Nanoscale molecular imaging in complex tissues
Dec 7, 2022
11:00 am EST / 4:00 pm GMT / 5:00 pm CET
Dr. Istvan Katona
Professor, Psychological and Brain Sciences Naus Family Chair in Addiction Sciences Indiana University
Science Journalist Nature Research Custom Media
Pharmacological measurements in tissue preparations have traditionally been performed using autoradiography. While this approach has the quantitative power, the limited spatial resolution renders cell- or subcellular compartment-specific measurements difficult. Anatomical measurements in tissue preparation have usually been carried out by antibody-based immunostaining. However, there are numerous protein targets for which no specific antibody is available, and immunostaining has often limited quantitative power compared to autoradiography.
This webcast will introduce an approach that combines the strengths of autoradiography and immunostaining. Using fluorophore-tagged receptor ligands and enzyme inhibitors together with STORM super-resolution imaging, one can visualize even individual drug molecules in cells and in complex tissue preparations. Examples for different protein families and different pharmacological measurements will demonstrate the broad applicability of this approach, including a workflow for the visualization and quantification of the nanoscale binding sites of an FDA-approved medicine within a complex brain circuit and in a cell-type- and compartment-specific manner.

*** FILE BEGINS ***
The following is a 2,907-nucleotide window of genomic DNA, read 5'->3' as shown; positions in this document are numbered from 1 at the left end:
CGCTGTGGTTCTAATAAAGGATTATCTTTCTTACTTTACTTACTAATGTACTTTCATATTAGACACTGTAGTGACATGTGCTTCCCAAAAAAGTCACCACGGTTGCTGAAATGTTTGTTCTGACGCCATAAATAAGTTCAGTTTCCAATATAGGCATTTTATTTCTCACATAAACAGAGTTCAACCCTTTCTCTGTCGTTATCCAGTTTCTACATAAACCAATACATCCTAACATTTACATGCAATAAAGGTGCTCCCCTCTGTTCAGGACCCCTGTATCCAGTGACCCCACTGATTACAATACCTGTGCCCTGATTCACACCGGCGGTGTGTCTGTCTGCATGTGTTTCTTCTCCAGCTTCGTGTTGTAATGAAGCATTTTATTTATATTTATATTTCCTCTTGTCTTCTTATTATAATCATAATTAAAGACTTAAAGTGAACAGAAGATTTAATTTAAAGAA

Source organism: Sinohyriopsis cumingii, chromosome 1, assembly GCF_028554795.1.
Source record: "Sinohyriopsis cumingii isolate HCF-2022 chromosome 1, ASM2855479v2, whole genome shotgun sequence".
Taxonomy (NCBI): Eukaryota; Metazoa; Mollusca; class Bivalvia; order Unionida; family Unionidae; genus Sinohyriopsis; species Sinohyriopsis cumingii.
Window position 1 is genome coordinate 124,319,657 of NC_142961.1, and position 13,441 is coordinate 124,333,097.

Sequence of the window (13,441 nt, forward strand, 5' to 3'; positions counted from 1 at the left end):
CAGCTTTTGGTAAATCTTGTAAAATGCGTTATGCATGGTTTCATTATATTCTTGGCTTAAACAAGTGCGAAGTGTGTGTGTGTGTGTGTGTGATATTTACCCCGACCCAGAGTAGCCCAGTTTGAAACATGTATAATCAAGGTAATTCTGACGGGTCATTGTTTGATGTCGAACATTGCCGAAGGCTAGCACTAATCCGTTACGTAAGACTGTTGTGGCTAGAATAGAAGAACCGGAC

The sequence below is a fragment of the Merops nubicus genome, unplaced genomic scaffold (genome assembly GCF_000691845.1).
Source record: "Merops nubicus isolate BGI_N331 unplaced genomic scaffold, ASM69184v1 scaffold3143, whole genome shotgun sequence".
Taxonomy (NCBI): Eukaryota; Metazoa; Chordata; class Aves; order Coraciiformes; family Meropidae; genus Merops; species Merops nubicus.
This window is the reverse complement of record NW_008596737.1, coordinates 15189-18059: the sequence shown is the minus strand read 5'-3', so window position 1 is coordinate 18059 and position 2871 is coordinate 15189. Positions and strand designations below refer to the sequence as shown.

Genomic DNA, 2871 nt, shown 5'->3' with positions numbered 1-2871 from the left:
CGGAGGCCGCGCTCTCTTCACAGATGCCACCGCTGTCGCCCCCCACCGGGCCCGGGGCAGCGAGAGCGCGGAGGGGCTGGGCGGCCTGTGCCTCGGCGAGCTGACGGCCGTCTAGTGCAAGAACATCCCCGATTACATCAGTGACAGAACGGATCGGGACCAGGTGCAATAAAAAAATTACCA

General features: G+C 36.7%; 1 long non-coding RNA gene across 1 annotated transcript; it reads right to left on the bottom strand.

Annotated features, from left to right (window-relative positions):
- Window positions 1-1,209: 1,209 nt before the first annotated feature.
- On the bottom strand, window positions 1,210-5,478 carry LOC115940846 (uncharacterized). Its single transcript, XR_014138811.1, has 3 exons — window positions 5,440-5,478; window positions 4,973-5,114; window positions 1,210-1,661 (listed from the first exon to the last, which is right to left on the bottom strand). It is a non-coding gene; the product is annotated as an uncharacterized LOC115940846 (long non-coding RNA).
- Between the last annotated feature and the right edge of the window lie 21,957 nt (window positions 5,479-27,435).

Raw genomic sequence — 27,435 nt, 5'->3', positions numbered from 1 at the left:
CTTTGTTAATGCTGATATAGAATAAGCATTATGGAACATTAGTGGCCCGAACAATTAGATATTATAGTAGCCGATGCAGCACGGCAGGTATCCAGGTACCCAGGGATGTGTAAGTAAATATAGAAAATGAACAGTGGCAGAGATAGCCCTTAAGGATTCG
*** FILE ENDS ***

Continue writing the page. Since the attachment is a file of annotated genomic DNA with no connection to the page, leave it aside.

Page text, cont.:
- How super-resolution imaging can help to measure cell-specific molecular changes associated with physiological and pathophysiological processes
- How combined imaging modalities can enable correlated measurement of physiological, anatomical, and pharmacological parameters in complex tissues and organs
- Specific strengths and limitations of antibody- and small molecule-based super-resolution imaging